Editorial: Root out sexual abuse at work

When a woman walks into her place of work, there is one question she should never have to ask: “Am I safe?”

Too many South African women have, at some point, been forced to feel fear in their workplace because of sexual predation and patriarchy. In the Mail & Guardian this week, we report on allegations of sexual harassment at a state-owned entity. The allegations have emerged in a swirl of other allegations about mismanagement and abuses of power. It is clear that the organisation, like so many others, has failed to implement ways to deal with sexual harassment despite chilling stories of abuse.

This week, the ANC was once more dealing with allegations of sexual harassment by senior leaders. We would have thought that, when Fezeka “Khwezi” Kuzwayo was forced into exile after accusing Jacob Zuma of rape, the ANC and other political parties would have instituted mechanisms to allow women to report sexual abuse safely.

Instead, the party failed to take immediate action against former Western Cape ANC leader Marius Fransman. It has only acted now that the National Prosecuting Authority has decided to institute charges.

We would have thought that, when women activists protested against rape at universities, at home or even by their comrades in the anti-apartheid struggle, the activists of today would have done better to eradicate sexual abuse in their own structures.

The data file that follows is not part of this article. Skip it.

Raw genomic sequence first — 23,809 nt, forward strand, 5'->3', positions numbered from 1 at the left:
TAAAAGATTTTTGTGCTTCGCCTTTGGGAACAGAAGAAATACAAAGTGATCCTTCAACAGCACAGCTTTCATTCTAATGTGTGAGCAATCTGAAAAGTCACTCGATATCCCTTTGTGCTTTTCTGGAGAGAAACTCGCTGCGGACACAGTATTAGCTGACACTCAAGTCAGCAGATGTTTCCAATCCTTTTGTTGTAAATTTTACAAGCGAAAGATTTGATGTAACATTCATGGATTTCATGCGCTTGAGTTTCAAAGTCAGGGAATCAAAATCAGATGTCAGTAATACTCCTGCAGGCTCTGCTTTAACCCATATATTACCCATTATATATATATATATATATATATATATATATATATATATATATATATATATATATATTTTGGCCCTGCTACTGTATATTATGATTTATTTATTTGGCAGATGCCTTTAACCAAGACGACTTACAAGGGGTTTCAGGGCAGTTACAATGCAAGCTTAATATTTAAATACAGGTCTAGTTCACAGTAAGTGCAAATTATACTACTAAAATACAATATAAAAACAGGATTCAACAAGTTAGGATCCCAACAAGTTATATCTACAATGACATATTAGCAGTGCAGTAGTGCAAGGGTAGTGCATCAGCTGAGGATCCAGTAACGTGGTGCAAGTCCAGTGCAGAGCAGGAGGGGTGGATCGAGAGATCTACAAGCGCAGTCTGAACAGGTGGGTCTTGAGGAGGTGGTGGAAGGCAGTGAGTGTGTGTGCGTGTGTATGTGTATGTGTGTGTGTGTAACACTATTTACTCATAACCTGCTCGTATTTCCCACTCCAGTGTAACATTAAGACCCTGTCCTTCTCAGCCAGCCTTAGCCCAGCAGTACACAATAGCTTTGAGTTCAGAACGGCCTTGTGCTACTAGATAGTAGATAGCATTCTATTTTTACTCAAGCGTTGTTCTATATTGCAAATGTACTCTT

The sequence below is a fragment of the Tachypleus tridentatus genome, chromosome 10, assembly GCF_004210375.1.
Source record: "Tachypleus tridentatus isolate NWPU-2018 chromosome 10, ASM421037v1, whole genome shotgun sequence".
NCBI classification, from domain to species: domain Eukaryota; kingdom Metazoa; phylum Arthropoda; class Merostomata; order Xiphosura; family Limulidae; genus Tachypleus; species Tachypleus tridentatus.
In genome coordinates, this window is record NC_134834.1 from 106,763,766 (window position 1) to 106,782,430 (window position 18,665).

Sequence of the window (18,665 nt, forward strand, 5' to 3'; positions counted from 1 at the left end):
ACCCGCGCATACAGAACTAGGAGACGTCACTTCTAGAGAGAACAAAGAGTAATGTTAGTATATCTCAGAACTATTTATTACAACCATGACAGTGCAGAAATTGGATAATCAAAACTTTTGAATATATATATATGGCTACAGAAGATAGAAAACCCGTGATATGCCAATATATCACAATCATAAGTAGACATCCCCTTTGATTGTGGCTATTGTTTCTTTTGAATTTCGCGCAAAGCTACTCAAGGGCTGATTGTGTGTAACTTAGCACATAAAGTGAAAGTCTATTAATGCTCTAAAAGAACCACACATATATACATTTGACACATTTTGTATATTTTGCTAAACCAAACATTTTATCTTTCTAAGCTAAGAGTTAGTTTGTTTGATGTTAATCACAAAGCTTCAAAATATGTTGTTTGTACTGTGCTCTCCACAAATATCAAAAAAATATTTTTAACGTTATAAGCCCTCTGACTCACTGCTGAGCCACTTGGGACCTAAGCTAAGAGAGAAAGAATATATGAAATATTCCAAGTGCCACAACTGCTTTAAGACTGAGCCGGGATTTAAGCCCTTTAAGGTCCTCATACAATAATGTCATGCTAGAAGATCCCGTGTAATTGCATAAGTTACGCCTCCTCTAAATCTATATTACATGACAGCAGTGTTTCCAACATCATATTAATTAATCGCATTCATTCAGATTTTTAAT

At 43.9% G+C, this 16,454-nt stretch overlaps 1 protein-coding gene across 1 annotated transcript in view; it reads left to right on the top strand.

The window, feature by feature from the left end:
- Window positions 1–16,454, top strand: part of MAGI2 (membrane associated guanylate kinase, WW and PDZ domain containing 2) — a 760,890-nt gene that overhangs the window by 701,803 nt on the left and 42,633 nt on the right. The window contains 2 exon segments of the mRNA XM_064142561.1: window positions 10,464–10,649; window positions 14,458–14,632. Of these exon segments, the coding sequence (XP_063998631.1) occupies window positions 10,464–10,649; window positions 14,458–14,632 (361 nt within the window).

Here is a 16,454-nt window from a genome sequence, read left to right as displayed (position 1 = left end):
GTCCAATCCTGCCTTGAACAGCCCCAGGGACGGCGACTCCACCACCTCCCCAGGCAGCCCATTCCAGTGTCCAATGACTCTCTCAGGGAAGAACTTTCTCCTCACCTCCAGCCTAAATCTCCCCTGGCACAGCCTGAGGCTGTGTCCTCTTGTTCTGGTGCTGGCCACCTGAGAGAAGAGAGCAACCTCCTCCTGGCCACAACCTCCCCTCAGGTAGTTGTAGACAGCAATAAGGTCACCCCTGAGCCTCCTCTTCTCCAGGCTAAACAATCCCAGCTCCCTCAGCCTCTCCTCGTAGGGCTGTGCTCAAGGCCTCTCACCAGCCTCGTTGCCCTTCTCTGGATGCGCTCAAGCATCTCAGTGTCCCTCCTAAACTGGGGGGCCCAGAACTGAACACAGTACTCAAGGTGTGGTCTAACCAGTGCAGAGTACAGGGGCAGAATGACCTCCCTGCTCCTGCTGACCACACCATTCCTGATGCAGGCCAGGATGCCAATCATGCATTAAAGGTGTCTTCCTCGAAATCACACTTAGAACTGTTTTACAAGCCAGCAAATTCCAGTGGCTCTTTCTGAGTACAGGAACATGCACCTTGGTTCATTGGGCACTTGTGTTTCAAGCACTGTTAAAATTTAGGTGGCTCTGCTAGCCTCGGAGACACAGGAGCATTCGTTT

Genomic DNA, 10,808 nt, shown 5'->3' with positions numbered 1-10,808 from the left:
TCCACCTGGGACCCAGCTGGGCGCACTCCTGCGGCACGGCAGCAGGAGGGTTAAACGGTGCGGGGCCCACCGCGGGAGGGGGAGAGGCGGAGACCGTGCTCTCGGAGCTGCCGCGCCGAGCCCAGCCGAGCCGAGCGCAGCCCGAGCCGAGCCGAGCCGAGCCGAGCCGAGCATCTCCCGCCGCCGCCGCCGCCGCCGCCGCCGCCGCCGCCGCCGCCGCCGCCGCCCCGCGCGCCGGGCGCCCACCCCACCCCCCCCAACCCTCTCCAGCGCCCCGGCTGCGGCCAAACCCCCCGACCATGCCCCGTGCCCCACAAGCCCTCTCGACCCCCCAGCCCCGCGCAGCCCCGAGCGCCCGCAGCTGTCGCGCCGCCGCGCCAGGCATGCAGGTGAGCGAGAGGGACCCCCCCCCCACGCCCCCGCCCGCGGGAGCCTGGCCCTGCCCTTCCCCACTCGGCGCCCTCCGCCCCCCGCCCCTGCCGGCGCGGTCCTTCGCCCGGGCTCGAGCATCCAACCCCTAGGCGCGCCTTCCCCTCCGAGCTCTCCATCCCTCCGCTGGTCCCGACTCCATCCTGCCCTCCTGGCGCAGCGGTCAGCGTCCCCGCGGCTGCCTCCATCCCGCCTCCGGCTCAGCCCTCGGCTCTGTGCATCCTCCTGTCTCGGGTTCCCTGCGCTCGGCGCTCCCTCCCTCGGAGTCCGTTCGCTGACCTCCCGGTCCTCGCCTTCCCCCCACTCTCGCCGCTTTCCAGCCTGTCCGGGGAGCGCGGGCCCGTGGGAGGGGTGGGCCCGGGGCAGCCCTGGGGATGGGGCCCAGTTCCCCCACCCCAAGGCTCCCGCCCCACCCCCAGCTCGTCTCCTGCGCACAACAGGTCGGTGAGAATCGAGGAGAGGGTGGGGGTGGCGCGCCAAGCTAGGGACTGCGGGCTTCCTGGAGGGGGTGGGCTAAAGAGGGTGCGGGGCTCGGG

Our reporting on sexual harassment claims at Equal Education has been met with animosity and defensiveness by some of those who have been accused of abusing their authority in professional spaces. It is the height of unprofessional conduct and human depravity to threaten women sexually, but those accused remain lauded by some for the “good work” they do. And for those who want to see justice done, there is still some confusion about how to deal with sexual harassment in the workplace.

We can force a corrupt president to be kicked out of power, we can send people into space but, somehow, many workplaces can’t find a standard to deal with sexual abuse and protect women.

The ANC this week may have finally done something differently. When it became public that ANC spokesperson Pule Mabe was accused by a 26-year-old employee of sexual abuse, he was sent on leave and an inquiry was launched after the woman made a complaint to the party.

But there is still something wrong with a system in which women can be abused while they are working. There is still something wrong with a system if a woman has to go to work and ask: “Am I safe?”

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